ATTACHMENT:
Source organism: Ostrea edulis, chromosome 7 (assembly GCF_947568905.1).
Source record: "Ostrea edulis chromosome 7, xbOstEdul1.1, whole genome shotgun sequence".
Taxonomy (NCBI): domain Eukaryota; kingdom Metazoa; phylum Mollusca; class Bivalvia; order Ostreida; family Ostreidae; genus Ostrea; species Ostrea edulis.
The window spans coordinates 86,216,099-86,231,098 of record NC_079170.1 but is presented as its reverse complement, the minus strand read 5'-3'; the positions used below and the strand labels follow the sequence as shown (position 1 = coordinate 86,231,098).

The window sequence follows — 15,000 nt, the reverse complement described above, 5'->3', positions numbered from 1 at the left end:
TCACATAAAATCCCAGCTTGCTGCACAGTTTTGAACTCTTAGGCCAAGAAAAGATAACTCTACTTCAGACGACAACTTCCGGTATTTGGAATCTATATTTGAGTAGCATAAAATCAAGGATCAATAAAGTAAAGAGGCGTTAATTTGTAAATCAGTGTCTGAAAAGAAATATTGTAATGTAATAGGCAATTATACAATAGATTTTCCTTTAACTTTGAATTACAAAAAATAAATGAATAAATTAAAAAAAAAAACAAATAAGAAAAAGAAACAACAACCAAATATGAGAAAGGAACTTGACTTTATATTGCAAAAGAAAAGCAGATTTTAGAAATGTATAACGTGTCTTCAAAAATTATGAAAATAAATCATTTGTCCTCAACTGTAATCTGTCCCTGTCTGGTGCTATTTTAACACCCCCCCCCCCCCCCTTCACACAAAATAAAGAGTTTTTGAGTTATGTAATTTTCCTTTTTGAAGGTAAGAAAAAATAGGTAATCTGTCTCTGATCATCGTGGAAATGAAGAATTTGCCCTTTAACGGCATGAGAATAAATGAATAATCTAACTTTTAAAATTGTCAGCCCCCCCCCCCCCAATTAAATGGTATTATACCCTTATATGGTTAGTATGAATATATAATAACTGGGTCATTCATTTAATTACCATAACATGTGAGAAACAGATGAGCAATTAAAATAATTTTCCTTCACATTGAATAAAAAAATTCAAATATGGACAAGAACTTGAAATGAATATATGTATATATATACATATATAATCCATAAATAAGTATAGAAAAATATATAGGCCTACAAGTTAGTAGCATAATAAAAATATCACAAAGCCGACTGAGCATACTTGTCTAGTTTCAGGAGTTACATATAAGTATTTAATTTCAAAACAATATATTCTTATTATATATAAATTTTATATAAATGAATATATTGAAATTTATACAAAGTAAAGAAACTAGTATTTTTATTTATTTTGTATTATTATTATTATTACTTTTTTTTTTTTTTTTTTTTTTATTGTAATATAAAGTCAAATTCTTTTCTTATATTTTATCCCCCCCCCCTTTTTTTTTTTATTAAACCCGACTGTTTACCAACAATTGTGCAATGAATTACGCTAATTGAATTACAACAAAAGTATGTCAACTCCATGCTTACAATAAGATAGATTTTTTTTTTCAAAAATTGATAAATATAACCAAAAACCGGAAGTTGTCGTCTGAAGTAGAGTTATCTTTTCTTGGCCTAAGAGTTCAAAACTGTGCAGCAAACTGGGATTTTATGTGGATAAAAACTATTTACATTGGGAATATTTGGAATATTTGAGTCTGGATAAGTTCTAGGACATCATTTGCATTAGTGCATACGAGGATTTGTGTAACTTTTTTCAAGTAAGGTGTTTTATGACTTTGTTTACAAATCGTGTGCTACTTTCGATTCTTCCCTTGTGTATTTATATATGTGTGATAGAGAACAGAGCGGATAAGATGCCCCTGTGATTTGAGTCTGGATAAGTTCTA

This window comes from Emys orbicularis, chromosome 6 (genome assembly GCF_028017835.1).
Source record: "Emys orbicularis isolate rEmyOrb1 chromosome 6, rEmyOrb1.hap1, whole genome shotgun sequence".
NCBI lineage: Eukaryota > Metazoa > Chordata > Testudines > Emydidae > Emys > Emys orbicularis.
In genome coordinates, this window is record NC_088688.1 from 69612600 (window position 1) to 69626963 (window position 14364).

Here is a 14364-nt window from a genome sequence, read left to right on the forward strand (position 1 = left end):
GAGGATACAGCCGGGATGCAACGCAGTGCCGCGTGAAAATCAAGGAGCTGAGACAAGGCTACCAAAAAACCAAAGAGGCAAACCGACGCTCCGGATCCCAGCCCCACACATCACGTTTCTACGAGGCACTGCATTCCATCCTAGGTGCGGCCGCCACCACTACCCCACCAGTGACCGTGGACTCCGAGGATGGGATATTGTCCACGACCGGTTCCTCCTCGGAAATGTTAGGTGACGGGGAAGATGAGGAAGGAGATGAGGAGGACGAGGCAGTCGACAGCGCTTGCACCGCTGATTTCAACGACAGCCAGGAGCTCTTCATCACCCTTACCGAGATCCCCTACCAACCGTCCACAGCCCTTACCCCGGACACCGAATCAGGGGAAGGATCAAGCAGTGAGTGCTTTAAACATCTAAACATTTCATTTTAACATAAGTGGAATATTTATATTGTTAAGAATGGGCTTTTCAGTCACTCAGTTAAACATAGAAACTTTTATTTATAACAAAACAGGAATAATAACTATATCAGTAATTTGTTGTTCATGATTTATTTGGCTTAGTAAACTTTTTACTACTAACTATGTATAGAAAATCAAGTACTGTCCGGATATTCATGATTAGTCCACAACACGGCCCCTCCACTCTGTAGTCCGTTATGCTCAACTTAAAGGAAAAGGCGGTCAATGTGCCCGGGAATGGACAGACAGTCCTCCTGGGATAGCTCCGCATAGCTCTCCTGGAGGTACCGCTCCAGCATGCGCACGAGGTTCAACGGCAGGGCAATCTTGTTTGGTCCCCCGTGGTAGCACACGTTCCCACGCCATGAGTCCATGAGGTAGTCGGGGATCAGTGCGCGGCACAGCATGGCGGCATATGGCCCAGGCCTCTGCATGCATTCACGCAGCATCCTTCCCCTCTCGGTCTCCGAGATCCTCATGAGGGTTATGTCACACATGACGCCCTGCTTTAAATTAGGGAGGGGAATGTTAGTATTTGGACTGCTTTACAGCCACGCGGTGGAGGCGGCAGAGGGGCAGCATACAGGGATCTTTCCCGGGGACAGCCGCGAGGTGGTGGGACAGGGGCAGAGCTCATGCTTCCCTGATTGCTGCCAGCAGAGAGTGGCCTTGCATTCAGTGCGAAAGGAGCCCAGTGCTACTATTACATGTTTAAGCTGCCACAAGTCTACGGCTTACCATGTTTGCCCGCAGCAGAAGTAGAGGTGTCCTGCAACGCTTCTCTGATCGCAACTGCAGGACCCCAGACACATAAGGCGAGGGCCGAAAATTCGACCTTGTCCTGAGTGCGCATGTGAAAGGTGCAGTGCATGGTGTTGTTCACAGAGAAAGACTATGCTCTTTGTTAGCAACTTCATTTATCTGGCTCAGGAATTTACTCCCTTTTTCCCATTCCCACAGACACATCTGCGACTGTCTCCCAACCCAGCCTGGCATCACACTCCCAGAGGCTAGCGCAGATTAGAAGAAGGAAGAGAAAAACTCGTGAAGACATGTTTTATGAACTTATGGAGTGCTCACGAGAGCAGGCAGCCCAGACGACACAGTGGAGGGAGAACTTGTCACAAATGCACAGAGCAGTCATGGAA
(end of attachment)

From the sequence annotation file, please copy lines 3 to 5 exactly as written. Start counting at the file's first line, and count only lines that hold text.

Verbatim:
Taxonomy (NCBI): domain Eukaryota; kingdom Metazoa; phylum Mollusca; class Bivalvia; order Ostreida; family Ostreidae; genus Ostrea; species Ostrea edulis.
The window spans coordinates 86,216,099-86,231,098 of record NC_079170.1 but is presented as its reverse complement, the minus strand read 5'-3'; the positions used below and the strand labels follow the sequence as shown (position 1 = coordinate 86,231,098).

The window sequence follows — 15,000 nt, the reverse complement described above, 5'->3', positions numbered from 1 at the left end: